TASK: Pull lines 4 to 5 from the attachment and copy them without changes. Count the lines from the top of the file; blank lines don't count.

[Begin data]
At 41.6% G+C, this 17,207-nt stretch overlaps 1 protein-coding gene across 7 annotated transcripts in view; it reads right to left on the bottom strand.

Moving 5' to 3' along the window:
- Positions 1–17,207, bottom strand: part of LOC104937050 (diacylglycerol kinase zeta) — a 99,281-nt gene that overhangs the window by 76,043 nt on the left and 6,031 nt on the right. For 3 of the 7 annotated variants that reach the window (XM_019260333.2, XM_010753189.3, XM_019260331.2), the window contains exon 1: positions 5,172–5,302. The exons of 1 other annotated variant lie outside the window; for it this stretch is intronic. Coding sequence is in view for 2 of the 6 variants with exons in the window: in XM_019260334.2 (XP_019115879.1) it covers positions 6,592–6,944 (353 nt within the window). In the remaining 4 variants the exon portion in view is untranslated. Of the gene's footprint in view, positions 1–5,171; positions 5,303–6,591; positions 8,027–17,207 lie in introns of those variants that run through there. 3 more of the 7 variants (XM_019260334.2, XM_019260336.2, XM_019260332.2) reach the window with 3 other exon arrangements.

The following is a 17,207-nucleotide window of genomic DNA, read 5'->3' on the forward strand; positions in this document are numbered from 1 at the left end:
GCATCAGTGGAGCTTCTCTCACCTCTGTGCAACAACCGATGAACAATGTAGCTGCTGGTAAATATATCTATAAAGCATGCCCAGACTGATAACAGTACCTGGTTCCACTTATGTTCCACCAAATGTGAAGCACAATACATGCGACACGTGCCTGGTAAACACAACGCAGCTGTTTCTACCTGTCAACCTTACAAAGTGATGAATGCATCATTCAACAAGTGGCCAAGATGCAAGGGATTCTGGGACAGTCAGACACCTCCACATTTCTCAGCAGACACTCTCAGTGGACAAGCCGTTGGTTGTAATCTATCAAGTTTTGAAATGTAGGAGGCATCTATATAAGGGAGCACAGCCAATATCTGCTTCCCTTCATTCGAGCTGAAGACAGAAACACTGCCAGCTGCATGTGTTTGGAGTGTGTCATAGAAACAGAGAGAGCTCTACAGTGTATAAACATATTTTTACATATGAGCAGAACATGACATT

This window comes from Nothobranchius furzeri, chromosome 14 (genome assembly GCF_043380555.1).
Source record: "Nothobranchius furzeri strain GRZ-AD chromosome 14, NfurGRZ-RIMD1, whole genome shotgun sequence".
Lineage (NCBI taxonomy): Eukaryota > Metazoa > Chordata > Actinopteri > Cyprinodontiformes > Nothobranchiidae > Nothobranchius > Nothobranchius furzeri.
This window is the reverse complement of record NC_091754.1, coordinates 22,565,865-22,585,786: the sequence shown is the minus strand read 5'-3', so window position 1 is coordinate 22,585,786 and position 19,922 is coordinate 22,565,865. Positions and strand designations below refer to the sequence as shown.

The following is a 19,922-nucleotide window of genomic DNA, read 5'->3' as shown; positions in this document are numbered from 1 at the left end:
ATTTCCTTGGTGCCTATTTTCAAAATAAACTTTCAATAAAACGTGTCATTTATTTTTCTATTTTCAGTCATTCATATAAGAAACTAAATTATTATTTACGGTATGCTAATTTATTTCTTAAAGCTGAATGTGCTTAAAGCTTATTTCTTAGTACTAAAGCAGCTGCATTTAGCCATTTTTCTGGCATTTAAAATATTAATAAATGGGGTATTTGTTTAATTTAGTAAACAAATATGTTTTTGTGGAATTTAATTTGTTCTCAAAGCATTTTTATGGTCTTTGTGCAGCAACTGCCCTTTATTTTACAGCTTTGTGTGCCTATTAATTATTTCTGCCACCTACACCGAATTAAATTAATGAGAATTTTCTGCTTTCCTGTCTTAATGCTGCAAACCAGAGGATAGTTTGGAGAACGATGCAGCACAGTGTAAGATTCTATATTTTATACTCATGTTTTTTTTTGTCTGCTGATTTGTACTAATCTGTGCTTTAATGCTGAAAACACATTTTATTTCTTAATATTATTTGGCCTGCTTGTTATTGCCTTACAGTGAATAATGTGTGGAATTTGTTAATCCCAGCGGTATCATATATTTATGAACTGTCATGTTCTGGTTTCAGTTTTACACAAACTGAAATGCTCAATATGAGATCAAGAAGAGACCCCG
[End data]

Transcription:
The following is a 17,207-nucleotide window of genomic DNA, read 5'->3' on the forward strand; positions in this document are numbered from 1 at the left end:
GCATCAGTGGAGCTTCTCTCACCTCTGTGCAACAACCGATGAACAATGTAGCTGCTGGTAAATATATCTATAAAGCATGCCCAGACTGATAACAGTACCTGGTTCCACTTATGTTCCACCAAATGTGAAGCACAATACATGCGACACGTGCCTGGTAAACACAACGCAGCTGTTTCTACCTGTCAACCTTACAAAGTGATGAATGCATCATTCAACAAGTGGCCAAGATGCAAGGGATTCTGGGACAGTCAGACACCTCCACATTTCTCAGCAGACACTCTCAGTGGACAAGCCGTTGGTTGTAATCTATCAAGTTTTGAAATGTAGGAGGCATCTATATAAGGGAGCACAGCCAATATCTGCTTCCCTTCATTCGAGCTGAAGACAGAAACACTGCCAGCTGCATGTGTTTGGAGTGTGTCATAGAAACAGAGAGAGCTCTACAGTGTATAAACATATTTTTACATATGAGCAGAACATGACATT